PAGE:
Experimental research on vertebrates or any regulated invertebrates must comply with institutional, national, or international guidelines, and where available should have been approved by an appropriate ethics committee. A statement detailing compliance with relevant guidelines and/or ethical approval (including the name of the ethics committee and the reference number where appropriate) must be included in the manuscript. If a study has been granted an exemption from requiring ethics approval, this should also be detailed in the manuscript (including the name of the ethics committee that granted the exemption and the reasons for the exemption). The Editor will take account of animal welfare issues and reserves the right to reject a manuscript, especially if the research involves protocols that are inconsistent with commonly accepted norms of animal research. In rare cases, the Editor may contact the ethics committee for further information.
Does your research involve animals?
Manuscripts describing research involving live vertebrates and higher invertebrates, either domestic or wild, must include appropriate details and approval from the Institutional or National Animal Care and Use Committees. For describing the methods used we recommend following the ARRIVE guidelines for reporting experiments with animals.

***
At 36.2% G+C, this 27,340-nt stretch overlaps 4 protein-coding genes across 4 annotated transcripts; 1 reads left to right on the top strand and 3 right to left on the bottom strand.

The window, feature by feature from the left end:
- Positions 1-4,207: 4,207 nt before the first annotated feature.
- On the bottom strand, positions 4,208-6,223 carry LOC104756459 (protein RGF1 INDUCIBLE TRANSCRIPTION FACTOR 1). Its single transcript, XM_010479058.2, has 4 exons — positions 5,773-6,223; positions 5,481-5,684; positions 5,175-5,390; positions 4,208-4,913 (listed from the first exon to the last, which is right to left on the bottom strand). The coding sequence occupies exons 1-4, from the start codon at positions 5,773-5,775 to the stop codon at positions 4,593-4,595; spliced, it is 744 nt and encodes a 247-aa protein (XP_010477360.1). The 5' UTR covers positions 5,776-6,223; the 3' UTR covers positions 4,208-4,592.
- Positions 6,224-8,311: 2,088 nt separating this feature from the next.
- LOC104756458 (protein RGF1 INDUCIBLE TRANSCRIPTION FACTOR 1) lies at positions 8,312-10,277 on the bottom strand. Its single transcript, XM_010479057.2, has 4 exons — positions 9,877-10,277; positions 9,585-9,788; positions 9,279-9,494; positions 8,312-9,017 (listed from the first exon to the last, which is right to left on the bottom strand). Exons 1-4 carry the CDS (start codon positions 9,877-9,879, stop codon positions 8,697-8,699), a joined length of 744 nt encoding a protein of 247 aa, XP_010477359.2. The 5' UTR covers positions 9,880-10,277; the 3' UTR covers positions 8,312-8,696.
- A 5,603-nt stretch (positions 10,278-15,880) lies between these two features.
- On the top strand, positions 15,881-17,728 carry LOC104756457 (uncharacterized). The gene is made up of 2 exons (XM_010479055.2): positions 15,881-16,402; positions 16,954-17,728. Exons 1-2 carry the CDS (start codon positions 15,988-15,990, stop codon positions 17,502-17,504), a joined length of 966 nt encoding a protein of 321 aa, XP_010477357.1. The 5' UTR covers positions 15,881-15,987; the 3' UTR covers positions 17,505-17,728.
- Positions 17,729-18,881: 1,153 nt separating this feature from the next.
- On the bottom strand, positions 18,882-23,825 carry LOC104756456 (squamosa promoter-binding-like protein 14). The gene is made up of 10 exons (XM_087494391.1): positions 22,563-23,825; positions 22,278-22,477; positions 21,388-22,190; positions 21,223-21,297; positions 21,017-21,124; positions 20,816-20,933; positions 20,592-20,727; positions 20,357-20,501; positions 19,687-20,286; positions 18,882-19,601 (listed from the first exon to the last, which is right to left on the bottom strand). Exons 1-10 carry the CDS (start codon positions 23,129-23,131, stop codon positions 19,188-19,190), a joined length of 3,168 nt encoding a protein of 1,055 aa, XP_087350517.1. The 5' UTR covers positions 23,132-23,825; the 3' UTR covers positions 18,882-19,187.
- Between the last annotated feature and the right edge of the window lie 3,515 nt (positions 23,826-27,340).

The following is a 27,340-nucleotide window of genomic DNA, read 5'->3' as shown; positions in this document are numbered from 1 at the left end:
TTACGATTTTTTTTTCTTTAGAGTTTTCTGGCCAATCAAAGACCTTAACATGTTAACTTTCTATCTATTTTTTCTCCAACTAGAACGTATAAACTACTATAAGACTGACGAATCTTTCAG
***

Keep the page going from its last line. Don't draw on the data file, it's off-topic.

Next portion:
Clinical studies involving animals and interventions outside of routine care involving client-owned animals (pets or livestock) also require ethics committee oversight and the owners informed consent.
Studies involving wild animals should follow national and international regulations related to capturing and working in protected areas. If the study is exempt from ethics approval, the authors need to state the reason for the exemption. We recommend that authors comply with the IUCN Policy Statement on Research Involving Species at Risk of Extinction and the Convention on the Trade in Endangered Species of Wild Fauna and Flora.
Does your research involve humans?
Manuscripts describing research involving humans (i.e. questionnaires, interventions, sampling) must be in accordance with the World Medical Association's Declaration of Helsinki. An appropriate institutional ethics committee and informed consent from all human subjects must be presented. In relation to the protection of research participants we remind you that people have a right to privacy that should not be violated without informed consent, please avoid nonessential identifiable details in the manuscript. Informed consent should be made available upon request from the Editor.
Peer review process
All articles published in AJVS undergo thorough peer review. This usually involves review by at least two independent peer reviewers and follows a double-blind peer-review process.